Excerpt: Many genres live or die based on how well the game plays, but RPGS on the other hand sink or swim on the basis of their storylines and character development. Gameplay is of course important, but comes secondary to an elaborate plot and memorable central characters. Simply put, if an RPG is bad in these areas, it’s defined as an average game by the aficionados such as us.
Excerpt: As of this year, Konami's Suikoden series is exactly 10 years old. Despite that there are only four parts in the series, a lot has happened. Everyone remembers the very mixed reviews Suikoden III got for its drastic changes. As some of you may have suspected, Suikoden IV is more similar to Suikoden III than any other Suikoden.
Conclusion: Following the story of an exiled soldier unfortunate enough to have inherited a cursed rune, the game takes place 150 years before the events of the original Suikoden . Also familiar to fans of the series, the 108 Stars of Destiny also return for Suikoden IV . - Strategic battle systems allow players to attack or cast magic spells with help from other party members. - Story and character designs by producer Junko Kawano from the original Suikoden .
Excerpt: I'm not sure which is the more unpleasant part of being a game reviewer: having to play games that you know will be awful (e.g. Aquaman: Battle for Atlantis ) or finding yourself playing a game that you were really looking forward to and finding out it isn't very good. If I had to choose, the latter scenario is probably more bothersome.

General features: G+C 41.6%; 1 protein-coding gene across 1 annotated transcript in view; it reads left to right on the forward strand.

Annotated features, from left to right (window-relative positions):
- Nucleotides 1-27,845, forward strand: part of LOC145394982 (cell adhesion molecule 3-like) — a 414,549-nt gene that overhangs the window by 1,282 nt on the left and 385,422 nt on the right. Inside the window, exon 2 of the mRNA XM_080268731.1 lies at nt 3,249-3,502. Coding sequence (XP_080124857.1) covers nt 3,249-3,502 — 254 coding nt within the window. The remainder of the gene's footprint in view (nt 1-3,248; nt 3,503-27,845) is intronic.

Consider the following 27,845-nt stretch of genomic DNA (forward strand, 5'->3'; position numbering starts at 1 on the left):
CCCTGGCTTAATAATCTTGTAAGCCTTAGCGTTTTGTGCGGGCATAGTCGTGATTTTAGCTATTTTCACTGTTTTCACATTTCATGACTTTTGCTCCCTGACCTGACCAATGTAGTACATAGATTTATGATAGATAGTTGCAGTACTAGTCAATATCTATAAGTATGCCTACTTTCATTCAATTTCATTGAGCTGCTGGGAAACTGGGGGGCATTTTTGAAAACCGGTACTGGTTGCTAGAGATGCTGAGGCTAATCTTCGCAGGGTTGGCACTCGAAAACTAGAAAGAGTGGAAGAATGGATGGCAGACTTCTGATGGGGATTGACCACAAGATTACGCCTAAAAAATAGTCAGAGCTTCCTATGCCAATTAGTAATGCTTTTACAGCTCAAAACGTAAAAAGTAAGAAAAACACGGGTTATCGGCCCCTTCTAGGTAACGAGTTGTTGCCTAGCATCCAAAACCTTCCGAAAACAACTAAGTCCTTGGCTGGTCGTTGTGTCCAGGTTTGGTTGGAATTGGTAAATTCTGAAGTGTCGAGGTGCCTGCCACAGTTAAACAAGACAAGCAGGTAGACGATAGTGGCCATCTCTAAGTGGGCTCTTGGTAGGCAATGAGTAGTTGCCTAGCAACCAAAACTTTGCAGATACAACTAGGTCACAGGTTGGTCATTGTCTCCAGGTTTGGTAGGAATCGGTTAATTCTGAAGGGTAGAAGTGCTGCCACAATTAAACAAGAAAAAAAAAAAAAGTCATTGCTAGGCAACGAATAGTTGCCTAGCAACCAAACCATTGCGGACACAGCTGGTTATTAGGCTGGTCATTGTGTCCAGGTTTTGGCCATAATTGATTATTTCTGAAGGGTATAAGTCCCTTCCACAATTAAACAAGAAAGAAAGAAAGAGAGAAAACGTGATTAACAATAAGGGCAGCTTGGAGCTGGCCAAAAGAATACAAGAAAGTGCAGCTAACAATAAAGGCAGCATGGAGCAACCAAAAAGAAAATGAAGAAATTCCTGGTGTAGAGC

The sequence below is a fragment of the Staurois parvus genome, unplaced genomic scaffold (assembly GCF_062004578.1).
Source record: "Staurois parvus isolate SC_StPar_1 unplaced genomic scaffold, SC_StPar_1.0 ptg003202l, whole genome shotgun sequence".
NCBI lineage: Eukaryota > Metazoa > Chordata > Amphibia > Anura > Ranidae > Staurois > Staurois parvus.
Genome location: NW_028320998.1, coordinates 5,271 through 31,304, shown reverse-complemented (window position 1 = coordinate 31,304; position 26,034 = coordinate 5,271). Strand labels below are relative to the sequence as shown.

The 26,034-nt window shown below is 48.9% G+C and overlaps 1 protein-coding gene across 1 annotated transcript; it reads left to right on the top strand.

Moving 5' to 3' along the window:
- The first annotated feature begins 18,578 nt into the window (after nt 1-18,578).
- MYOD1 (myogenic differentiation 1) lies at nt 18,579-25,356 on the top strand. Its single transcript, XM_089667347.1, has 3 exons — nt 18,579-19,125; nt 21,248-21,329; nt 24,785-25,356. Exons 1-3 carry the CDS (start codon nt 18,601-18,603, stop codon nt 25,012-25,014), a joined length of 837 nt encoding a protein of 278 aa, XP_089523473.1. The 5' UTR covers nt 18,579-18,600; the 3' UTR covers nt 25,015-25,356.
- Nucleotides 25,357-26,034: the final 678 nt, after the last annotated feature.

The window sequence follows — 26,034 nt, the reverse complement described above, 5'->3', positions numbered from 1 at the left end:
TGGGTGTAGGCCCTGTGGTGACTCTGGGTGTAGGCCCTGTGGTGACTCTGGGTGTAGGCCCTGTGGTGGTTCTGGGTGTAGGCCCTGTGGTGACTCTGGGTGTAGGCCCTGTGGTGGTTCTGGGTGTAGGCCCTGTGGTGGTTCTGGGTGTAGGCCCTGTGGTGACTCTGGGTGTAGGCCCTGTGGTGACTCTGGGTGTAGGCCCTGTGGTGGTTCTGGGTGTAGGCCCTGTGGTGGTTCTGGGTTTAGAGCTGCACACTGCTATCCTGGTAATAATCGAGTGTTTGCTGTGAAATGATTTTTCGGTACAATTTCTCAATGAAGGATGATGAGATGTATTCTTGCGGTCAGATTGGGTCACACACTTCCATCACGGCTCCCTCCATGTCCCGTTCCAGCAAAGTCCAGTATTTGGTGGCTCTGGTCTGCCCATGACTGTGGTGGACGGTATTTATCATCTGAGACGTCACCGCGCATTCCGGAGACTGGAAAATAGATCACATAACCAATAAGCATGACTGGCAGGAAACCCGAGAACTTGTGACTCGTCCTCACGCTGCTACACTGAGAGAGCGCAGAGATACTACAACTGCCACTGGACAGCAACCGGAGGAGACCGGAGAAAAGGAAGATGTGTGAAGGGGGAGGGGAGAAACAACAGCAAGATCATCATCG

Excerpt: The task of creating a new Suikoden game without Yoshitaka Murayama at the helm was probably more daunting than Konami would like to admit. A little more than two years after Suikoden III 's Japanese release came the next installment, demonstrating a number of new ideas without deviating from series tradition.
Excerpt: With each new Suikoden game, the series has come just a little closer to mainstream success. And though Suikoden IV isn’t necessarily a great game, it’s charming in its own right and has the necessary polish to really succeed on store shelves.
Excerpt: I'm not sure which is the more unpleasant part of being a game reviewer: having to play games that you know will be awful (e.g. Ephemeral Fantasia) or finding yourself playing a game that you were really looking forward to and finding out it isn't very good. If I had to choose, the latter scenario is probably more bothersome.
Excerpt: Think carefully before you answer. Why do you play games? It's not something you might have asked yourself too often. The playing of videogames isn't usually the kind of activity that's subjected to such close scrutiny, and it's a particularly interesting question when it comes to RPGs. By their very nature, RPGs are slow and cumbersome beasts, awkward amalgamations of random battles and windy dialogue.